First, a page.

Monash University Law Review, Vol. 38, No. 2, 2012
14 Pages Posted: 11 Sep 2013
Date Written: 2012
In Wheeldon v. Burrows, the law on implied grants of easements was pronounced to be that a grant would be recognised if the easement was 'continuous and apparent' or reasonably necessary for the enjoyment of the land, and used at the time of the grant for the benefit of the land granted. Ever since, there has been a controversy about whether the word highlighted actually means "and." But there has been no in-depth consideration of the purpose which the 'continuous and apparent' requirement is supposed to serve. This article concludes that it serves no purpose at all, is often ignored by the courts, is not justified for historical or any other reasons, is not binding as part of the ratio decidendi of Wheeldon nor part of the broader contribution of that case to the development of the common law, and accordingly should be deleted from the discussion.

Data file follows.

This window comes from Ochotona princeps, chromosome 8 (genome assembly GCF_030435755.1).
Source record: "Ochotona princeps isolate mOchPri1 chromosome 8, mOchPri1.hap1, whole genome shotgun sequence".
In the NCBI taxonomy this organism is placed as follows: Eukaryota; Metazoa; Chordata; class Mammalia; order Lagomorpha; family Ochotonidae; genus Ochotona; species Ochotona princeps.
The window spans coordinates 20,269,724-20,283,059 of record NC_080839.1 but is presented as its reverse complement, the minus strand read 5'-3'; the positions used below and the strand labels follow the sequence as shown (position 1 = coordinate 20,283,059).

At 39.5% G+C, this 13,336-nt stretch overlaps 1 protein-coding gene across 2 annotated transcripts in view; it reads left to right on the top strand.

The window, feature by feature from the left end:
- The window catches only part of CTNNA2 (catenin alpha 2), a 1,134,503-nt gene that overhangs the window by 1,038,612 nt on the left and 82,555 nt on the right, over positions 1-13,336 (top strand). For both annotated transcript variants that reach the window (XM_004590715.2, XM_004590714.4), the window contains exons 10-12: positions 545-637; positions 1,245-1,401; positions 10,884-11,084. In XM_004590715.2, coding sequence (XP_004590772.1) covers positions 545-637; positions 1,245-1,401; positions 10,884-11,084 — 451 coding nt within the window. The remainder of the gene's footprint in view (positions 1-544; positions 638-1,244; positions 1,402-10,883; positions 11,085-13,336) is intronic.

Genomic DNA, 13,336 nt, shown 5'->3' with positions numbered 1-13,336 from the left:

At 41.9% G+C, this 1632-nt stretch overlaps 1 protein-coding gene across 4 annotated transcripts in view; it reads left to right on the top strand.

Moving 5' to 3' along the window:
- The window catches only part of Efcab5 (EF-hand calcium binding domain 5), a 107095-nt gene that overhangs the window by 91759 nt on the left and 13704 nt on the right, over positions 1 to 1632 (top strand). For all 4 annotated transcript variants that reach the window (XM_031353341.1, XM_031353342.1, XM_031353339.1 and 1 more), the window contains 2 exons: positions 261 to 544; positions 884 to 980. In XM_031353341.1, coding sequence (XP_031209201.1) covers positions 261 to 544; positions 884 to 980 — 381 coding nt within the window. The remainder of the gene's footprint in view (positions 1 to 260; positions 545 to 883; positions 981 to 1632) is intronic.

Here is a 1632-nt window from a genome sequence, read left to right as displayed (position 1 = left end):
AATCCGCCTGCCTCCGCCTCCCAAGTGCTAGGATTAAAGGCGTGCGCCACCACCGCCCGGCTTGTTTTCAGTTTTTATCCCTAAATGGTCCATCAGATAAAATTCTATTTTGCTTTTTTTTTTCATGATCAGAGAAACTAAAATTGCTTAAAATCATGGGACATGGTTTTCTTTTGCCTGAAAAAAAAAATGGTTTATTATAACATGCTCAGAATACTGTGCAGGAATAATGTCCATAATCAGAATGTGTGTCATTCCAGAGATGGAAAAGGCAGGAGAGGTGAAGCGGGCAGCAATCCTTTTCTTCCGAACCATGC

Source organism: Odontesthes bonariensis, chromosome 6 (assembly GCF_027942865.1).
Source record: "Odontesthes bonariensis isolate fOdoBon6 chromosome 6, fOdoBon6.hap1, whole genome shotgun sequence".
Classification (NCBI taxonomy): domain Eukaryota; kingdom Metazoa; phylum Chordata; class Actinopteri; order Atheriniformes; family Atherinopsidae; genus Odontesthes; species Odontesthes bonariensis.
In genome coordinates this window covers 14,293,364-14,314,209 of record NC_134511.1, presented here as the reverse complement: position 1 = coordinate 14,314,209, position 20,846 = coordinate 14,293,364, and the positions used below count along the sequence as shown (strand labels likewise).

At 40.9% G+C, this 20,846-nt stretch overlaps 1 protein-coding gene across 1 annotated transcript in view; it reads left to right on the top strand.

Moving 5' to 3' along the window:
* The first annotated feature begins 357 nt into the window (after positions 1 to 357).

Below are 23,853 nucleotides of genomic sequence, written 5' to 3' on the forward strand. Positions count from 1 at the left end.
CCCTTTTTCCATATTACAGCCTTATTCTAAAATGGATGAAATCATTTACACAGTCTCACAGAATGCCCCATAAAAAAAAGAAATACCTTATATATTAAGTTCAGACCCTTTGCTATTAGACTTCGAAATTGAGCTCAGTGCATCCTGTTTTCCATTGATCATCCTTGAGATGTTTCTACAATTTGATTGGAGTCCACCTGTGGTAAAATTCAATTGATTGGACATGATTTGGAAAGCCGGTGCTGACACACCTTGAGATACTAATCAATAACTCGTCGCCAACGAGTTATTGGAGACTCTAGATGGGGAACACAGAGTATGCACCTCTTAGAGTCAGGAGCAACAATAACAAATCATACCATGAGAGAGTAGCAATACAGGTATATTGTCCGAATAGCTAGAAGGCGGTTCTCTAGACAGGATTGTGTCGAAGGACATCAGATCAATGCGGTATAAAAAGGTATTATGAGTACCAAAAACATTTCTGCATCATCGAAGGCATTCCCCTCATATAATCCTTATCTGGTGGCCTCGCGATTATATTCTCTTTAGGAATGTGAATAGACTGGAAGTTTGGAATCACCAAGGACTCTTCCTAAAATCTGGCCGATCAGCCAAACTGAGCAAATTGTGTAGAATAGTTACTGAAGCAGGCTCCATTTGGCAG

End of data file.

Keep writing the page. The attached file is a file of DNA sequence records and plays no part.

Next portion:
Suggested Citation: Suggested Citation
Taylor, Greg, Easements Implied in a Grant — Away with ‘Continuous and Apparent’ (2012). Monash University Law Review, Vol. 38, No. 2, 2012. Available at SSRN: https://ssrn.com/abstract=2323245